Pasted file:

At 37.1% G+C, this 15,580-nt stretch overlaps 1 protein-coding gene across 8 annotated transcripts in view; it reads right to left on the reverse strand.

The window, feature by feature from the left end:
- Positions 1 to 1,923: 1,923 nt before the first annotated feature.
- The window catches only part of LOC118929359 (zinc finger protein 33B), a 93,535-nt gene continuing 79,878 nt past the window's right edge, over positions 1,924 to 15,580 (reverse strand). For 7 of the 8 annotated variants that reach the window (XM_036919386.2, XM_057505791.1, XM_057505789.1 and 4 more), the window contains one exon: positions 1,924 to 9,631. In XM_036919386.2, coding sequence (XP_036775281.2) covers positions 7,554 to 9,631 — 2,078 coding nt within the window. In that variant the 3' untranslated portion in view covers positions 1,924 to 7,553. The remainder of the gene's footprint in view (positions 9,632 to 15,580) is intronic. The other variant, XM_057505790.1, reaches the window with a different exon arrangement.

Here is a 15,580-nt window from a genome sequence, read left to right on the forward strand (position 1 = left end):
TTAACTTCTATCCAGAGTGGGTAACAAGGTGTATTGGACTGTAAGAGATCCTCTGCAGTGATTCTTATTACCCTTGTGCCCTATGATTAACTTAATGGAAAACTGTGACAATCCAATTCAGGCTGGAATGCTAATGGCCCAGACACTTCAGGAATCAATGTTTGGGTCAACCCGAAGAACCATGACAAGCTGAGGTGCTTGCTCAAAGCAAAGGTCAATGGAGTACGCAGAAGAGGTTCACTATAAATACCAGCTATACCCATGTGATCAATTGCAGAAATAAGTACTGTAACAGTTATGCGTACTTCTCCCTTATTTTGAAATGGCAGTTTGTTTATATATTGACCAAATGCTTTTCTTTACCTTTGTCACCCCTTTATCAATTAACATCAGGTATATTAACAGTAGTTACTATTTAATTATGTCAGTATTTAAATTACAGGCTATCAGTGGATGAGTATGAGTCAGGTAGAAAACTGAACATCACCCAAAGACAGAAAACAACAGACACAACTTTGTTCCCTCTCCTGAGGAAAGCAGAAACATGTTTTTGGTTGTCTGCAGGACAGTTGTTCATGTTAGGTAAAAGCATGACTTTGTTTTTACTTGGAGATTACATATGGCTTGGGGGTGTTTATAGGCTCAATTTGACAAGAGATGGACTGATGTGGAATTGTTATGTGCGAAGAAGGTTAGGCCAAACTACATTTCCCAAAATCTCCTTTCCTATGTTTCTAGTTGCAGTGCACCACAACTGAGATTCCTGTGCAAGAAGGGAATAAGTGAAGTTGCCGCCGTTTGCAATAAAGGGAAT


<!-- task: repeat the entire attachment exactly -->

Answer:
At 37.1% G+C, this 15,580-nt stretch overlaps 1 protein-coding gene across 8 annotated transcripts in view; it reads right to left on the reverse strand.

The window, feature by feature from the left end:
- Positions 1 to 1,923: 1,923 nt before the first annotated feature.
- The window catches only part of LOC118929359 (zinc finger protein 33B), a 93,535-nt gene continuing 79,878 nt past the window's right edge, over positions 1,924 to 15,580 (reverse strand). For 7 of the 8 annotated variants that reach the window (XM_036919386.2, XM_057505791.1, XM_057505789.1 and 4 more), the window contains one exon: positions 1,924 to 9,631. In XM_036919386.2, coding sequence (XP_036775281.2) covers positions 7,554 to 9,631 — 2,078 coding nt within the window. In that variant the 3' untranslated portion in view covers positions 1,924 to 7,553. The remainder of the gene's footprint in view (positions 9,632 to 15,580) is intronic. The other variant, XM_057505790.1, reaches the window with a different exon arrangement.

Here is a 15,580-nt window from a genome sequence, read left to right on the forward strand (position 1 = left end):
TTAACTTCTATCCAGAGTGGGTAACAAGGTGTATTGGACTGTAAGAGATCCTCTGCAGTGATTCTTATTACCCTTGTGCCCTATGATTAACTTAATGGAAAACTGTGACAATCCAATTCAGGCTGGAATGCTAATGGCCCAGACACTTCAGGAATCAATGTTTGGGTCAACCCGAAGAACCATGACAAGCTGAGGTGCTTGCTCAAAGCAAAGGTCAATGGAGTACGCAGAAGAGGTTCACTATAAATACCAGCTATACCCATGTGATCAATTGCAGAAATAAGTACTGTAACAGTTATGCGTACTTCTCCCTTATTTTGAAATGGCAGTTTGTTTATATATTGACCAAATGCTTTTCTTTACCTTTGTCACCCCTTTATCAATTAACATCAGGTATATTAACAGTAGTTACTATTTAATTATGTCAGTATTTAAATTACAGGCTATCAGTGGATGAGTATGAGTCAGGTAGAAAACTGAACATCACCCAAAGACAGAAAACAACAGACACAACTTTGTTCCCTCTCCTGAGGAAAGCAGAAACATGTTTTTGGTTGTCTGCAGGACAGTTGTTCATGTTAGGTAAAAGCATGACTTTGTTTTTACTTGGAGATTACATATGGCTTGGGGGTGTTTATAGGCTCAATTTGACAAGAGATGGACTGATGTGGAATTGTTATGTGCGAAGAAGGTTAGGCCAAACTACATTTCCCAAAATCTCCTTTCCTATGTTTCTAGTTGCAGTGCACCACAACTGAGATTCCTGTGCAAGAAGGGAATAAGTGAAGTTGCCGCCGTTTGCAATAAAGGGAAT